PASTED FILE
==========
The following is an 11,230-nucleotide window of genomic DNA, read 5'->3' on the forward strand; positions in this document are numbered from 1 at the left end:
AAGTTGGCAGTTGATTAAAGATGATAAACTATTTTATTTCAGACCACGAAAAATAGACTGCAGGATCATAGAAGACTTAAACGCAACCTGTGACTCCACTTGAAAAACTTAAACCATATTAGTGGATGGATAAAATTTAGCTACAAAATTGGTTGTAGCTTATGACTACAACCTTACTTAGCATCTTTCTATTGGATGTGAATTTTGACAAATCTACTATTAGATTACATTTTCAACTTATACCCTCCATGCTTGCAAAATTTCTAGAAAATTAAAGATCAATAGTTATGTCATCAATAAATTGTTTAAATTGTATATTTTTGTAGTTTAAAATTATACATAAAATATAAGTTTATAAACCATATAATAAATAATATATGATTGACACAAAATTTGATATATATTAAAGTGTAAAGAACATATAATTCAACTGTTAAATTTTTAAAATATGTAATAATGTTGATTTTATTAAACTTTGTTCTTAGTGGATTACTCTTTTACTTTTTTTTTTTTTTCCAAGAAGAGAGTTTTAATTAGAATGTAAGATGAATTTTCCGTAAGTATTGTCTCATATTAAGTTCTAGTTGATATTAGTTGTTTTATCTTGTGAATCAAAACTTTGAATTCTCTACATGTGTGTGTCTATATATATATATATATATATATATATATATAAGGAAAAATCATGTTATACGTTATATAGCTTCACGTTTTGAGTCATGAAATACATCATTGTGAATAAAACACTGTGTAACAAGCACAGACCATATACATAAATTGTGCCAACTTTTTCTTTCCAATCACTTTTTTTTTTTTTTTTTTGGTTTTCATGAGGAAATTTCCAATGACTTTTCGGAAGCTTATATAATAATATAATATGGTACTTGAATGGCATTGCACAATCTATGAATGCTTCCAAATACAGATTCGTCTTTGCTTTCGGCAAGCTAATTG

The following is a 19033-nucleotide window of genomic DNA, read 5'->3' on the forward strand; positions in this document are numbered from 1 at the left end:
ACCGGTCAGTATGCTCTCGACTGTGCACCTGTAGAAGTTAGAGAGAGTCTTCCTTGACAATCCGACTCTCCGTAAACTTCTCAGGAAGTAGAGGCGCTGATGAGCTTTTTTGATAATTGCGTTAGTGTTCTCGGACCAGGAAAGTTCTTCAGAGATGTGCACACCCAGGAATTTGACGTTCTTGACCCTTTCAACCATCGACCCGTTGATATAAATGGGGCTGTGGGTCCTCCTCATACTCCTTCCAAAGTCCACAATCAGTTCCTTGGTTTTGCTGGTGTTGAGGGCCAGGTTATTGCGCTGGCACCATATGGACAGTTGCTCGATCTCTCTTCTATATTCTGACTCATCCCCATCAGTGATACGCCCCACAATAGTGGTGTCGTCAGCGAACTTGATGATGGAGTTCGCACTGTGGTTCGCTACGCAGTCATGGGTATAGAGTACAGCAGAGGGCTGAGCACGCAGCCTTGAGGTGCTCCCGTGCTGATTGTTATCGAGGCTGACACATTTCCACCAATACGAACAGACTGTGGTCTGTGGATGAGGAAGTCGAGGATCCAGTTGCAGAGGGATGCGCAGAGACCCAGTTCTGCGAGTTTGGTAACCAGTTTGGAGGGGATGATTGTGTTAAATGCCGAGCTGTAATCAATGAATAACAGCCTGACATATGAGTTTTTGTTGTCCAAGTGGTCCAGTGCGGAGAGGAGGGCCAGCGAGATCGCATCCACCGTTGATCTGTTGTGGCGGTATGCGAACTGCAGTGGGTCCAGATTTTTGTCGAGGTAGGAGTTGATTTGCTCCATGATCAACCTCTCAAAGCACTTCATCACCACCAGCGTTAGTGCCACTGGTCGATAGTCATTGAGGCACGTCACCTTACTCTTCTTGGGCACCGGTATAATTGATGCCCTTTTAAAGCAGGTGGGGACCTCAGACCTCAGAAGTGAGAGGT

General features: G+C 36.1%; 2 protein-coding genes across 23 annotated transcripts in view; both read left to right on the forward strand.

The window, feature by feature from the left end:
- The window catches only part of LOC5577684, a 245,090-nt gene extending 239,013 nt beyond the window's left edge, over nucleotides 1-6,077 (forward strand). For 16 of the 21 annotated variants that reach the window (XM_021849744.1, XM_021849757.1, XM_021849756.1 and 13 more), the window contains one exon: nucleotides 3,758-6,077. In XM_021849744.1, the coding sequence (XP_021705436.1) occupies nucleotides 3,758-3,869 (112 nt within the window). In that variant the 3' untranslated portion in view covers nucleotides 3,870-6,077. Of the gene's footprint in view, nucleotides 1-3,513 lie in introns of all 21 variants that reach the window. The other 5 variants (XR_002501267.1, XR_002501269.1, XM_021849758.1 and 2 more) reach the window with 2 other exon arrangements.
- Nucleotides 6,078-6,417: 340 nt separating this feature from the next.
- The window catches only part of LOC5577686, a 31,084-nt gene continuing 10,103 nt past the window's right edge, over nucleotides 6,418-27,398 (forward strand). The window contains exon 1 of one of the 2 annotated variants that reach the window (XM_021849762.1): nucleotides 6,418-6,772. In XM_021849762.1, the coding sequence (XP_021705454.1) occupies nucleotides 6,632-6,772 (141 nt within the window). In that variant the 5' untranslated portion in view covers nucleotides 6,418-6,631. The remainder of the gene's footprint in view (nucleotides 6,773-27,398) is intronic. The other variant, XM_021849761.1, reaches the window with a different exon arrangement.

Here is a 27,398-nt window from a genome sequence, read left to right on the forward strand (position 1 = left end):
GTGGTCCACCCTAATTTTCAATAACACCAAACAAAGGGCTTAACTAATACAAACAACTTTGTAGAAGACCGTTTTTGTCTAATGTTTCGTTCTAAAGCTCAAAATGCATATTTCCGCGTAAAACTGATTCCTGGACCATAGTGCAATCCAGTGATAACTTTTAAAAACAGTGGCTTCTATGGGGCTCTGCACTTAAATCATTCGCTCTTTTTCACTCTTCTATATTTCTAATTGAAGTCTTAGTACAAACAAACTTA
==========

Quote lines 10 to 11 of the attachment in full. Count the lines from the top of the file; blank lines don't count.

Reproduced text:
Here is a 27,398-nt window from a genome sequence, read left to right on the forward strand (position 1 = left end):
GTGGTCCACCCTAATTTTCAATAACACCAAACAAAGGGCTTAACTAATACAAACAACTTTGTAGAAGACCGTTTTTGTCTAATGTTTCGTTCTAAAGCTCAAAATGCATATTTCCGCGTAAAACTGATTCCTGGACCATAGTGCAATCCAGTGATAACTTTTAAAAACAGTGGCTTCTATGGGGCTCTGCACTTAAATCATTCGCTCTTTTTCACTCTTCTATATTTCTAATTGAAGTCTTAGTACAAACAAACTTA